Your excellent article highlighted just a small portion of the procedural "irregularities" that many judges commit on a daily basis. They do because they can, and their motives or their "reasoning" is often unclear, unstated and unlawful.
Pervasive obscurity and unbridled power exists in the judiciary because there is no genuine, functional oversight except in the extraordinary measures your paper has taken to achieve transparency in the few cases mentioned.
The fault lies in a system that relies upon judges to be self-monitoring, assuming that the judiciary is a class of Americans beyond reproach and immune to the human frailty that challenges the rest of us. This, of course, is unrealistic, whether a judge is elected or appointed. Rather, as the saying goes, "Absolute power corrupts absolutely."
The 2013 Annual Report of the S.C. Commission on Judicial Conduct states that of 326 complaints that year, 282 were dismissed. Only 16 resulted in disciplinary action: nine letters of caution, one admonition, and six public reprimands. More than 85 percent of these complaints were filed by litigants, and 76 percent were about judicial "fairness/bias/prejudice." Panels investigating these complaints met only four times that year, with only one meeting of the full commission. Their annual budget was not available.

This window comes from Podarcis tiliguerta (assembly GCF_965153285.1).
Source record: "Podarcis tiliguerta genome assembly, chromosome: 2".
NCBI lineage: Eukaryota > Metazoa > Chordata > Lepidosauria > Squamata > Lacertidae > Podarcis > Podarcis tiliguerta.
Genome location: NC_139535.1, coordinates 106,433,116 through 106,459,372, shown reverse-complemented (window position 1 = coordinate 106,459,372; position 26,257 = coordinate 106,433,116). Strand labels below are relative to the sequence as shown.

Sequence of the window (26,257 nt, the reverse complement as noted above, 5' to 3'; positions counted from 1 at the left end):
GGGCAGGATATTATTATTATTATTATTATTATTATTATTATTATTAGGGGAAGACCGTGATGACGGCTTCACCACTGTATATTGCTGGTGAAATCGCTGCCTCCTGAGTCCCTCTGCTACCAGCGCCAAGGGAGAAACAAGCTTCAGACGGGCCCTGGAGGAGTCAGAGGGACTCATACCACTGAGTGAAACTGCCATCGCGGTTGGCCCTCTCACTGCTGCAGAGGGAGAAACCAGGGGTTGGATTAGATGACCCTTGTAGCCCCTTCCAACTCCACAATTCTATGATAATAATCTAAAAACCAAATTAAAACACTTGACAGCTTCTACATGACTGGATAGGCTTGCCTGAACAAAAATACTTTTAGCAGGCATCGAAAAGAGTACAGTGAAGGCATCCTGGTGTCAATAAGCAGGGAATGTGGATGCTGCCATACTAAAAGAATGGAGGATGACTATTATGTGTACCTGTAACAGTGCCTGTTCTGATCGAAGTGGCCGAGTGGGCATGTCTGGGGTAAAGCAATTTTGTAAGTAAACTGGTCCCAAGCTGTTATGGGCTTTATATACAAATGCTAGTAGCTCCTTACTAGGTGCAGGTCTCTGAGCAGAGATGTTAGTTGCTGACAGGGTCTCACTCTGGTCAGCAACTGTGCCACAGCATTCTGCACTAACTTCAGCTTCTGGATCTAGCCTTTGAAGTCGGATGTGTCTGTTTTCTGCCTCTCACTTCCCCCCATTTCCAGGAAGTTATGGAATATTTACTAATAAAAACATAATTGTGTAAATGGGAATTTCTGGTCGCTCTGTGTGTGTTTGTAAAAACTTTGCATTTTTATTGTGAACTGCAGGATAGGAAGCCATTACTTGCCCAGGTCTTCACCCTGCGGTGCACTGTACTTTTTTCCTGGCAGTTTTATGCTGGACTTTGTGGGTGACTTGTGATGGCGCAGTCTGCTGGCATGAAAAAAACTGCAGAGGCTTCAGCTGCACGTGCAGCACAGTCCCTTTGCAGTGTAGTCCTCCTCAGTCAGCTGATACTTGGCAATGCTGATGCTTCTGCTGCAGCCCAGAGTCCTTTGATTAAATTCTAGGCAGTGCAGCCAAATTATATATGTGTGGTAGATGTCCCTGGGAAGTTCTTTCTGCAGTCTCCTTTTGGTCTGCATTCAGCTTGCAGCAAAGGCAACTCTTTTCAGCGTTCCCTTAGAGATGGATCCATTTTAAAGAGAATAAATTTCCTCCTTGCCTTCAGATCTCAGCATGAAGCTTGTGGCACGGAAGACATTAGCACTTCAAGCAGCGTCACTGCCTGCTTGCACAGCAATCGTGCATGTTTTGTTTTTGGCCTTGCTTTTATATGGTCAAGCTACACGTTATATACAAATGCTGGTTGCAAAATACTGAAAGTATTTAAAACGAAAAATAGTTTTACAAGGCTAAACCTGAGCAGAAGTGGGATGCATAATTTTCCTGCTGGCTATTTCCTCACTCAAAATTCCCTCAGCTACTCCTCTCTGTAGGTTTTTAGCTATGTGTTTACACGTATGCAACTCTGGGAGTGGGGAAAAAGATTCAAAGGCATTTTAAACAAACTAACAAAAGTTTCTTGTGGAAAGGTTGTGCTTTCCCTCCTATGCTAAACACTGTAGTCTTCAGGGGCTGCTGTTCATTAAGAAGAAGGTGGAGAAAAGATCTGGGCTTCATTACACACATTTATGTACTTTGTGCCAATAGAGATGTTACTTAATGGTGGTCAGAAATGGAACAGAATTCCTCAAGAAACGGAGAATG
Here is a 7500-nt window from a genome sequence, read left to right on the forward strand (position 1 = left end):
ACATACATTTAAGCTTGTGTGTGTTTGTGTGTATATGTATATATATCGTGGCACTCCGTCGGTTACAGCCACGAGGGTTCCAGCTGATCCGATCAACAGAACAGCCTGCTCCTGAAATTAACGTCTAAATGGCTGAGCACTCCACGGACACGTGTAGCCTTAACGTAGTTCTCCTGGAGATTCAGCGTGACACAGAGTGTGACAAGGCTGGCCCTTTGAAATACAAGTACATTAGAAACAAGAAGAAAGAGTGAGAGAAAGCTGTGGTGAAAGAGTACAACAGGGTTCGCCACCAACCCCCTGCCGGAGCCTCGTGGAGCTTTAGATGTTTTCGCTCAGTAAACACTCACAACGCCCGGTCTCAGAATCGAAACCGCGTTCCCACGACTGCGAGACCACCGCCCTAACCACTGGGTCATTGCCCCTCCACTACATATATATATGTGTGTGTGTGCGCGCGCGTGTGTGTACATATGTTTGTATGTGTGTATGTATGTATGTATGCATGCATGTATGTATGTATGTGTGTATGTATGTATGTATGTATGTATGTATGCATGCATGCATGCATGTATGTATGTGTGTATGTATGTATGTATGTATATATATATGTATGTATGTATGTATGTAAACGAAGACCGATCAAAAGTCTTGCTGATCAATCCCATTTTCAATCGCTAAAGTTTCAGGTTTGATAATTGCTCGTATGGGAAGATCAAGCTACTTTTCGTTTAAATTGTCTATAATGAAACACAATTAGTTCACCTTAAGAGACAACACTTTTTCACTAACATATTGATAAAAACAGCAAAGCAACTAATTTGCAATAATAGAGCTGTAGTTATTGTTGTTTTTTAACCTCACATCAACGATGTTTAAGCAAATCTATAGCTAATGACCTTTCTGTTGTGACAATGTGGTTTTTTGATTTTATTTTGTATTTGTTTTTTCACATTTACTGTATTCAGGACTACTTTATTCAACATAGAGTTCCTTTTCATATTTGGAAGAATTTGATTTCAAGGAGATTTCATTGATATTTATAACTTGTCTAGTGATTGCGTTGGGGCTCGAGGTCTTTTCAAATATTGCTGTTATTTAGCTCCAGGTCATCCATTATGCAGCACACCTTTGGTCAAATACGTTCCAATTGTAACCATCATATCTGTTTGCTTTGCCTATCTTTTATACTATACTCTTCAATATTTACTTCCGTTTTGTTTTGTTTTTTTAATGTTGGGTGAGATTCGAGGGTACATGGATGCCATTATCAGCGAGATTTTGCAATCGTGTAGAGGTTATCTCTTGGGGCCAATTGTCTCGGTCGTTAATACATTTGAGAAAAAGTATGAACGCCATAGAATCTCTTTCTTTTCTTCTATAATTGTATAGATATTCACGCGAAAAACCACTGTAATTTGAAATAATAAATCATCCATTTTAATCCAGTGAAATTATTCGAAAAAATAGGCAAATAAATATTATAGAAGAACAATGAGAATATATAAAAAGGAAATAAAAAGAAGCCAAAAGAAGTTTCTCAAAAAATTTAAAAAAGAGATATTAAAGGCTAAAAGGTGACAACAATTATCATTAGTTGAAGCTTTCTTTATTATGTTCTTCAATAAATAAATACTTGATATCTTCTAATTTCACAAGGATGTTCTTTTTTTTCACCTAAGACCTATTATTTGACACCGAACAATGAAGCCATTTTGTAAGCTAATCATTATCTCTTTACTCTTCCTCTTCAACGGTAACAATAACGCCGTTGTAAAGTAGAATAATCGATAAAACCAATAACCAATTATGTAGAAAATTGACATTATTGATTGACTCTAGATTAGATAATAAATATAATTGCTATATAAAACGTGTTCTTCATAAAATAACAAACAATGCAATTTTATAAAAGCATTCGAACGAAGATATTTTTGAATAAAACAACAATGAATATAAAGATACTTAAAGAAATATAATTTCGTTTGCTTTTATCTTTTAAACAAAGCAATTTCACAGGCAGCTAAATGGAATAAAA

True justice and public trust cannot exist in a system where the facts are arbitrarily withheld from its constituents. The judicial system is a public institution, funded by the taxpayer, to uphold our system of law and we should demand authentic accountability.